Cancer Prevention

A lot of cancer is preventable, according to a panel of experts working for the World Cancer Research Fund (WCRF) from nine universities in four countries, in a report called Food, Nutrition, Physical Activity, and the Prevention of Cancer.

Lifestyle has a lot to do with our developing cancer; few cancers are actually inherited. Modifying our lifestyle will reduce our chances of cancer by up to a third. Getting people to adopt all of the lifestyle measures is never easy, but it beats palliative care.

The list of avoiding cancer measures is really a list of how to stay healthy. The research is compelling. The preventative measures are cheap and easy – and encourage greater enjoyment of life.

  • Keep your alcohol intake to not more than 3 drinks a day. A high alcohol intake increases the risk of bladder and oesophagus cancer.
  • Keep your weight down. Your Body Mass Index (BMI) shouldn’t be more than 25.
  • Don’t smoke. Even passive smoking causes many cancers.
  • Fruit and vegetables protect against some cancers. Australian recommendations are five serves of vegetables and two serves of fruit daily. Most people eat about three portions a day.
  • Cut down on fat, salt, and added sugar.
  • Red meat is convincingly linked to colorectal cancer. Limit red meat to 300 grams per week. Cutting down meat intake is also good for the environment – meat production uses large amounts of agricultural land and water. (Meat is a terrific source of protein though so there is a role for it, but it should be limited.
  • Sulfites and other additives in processed meats are associated with stomach and colorectal cancers. Cut out bacon, sausages, pate and salami as much as possible.
  • Eat less, and mostly foods of plant origin. Legumes such as beans, peas and lentils are good protein substitutes.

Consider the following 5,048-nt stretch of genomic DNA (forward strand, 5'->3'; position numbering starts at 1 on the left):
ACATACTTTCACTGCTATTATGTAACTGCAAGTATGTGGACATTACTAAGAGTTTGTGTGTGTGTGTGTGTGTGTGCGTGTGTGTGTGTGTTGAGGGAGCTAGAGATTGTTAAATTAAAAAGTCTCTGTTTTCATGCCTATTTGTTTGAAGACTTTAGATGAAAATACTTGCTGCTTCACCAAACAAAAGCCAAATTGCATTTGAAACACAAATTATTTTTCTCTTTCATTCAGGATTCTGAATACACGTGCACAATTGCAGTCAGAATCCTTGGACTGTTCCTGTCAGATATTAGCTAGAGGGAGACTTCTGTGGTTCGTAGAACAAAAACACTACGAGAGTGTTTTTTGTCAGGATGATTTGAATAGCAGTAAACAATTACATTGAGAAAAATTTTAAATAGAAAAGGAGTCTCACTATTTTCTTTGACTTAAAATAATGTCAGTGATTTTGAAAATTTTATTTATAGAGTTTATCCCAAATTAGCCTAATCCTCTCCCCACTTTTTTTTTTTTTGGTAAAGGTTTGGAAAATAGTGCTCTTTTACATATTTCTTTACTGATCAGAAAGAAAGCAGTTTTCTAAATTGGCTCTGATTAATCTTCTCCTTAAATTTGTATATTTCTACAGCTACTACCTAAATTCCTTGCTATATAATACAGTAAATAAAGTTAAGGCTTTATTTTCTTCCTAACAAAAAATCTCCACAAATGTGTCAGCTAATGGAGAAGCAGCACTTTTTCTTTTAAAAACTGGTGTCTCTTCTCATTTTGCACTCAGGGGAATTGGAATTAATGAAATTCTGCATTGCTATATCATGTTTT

• Exercise for as least 30 minutes a day. Being fit seems to have an anti-cancer effect in itself.
  • Avoid sunburn (it can cause skin cancers).
  • Mothers should breastfeed babies for six months: breastfeeding protects women against breast and other cancers, not to mention the enormous benefit for babies.

 

Be screened for the cancers that run in the family. Common hereditary cancers are breast, bowel, stomach, ovarian, prostate, and uterine cancers.

In Australia, health authorities recommend screening for the following cancers:

  • Breast. Women aged 50 to 69 need to have a mammogram every two years.
  • Bowel. Anyone over the age of 50 needs to have a faecal occult blood (FOB) test at least every two years. People who have one or more relatives with bowel cancer need to have a colonoscopy every five years after the age of 50.
  • Cervical. Sexually active women over 18 need to have a pap smear every two years up until the age of 70.
  • Prostate. The prostate specific antigen (PSA) test is available – if it’s elevated it may or may not indicate prostate cancer. Some authorities recommend it as an initial screening test in men, to be followed by other tests if it's raised.

 

The danger signs and symptoms commonly associated with cancer are; a lump; unusual bleeding, unexplained weight loss, prolonged loss of appetite; change of urinary or bowel habits; persistent cough; skin moles that change their colour or bleed; and severe headache. These symptoms do commonly occur in conditions other than cancer, so don’t be too alarmed if you have one or more of them. But if any of them are unexplained and persistent, see your doctor. In the meantime, eat, exercise and live well.